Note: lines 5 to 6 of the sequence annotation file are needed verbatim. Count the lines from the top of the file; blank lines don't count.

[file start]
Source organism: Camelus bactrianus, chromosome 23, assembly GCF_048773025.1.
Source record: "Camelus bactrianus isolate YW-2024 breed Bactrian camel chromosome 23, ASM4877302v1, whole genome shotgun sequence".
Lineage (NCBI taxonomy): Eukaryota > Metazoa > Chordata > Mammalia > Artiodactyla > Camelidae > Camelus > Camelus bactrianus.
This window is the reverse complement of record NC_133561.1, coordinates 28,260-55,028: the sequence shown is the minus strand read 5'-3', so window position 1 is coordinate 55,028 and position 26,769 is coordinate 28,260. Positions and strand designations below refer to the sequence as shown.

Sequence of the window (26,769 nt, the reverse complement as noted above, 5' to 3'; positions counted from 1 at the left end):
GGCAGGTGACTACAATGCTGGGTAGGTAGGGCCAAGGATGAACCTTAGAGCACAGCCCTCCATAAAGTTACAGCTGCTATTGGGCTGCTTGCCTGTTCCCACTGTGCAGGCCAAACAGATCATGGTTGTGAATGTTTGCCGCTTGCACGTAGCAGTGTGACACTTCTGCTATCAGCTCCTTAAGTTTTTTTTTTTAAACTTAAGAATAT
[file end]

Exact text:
Sequence of the window (26,769 nt, the reverse complement as noted above, 5' to 3'; positions counted from 1 at the left end):
GGCAGGTGACTACAATGCTGGGTAGGTAGGGCCAAGGATGAACCTTAGAGCACAGCCCTCCATAAAGTTACAGCTGCTATTGGGCTGCTTGCCTGTTCCCACTGTGCAGGCCAAACAGATCATGGTTGTGAATGTTTGCCGCTTGCACGTAGCAGTGTGACACTTCTGCTATCAGCTCCTTAAGTTTTTTTTTTTAAACTTAAGAATAT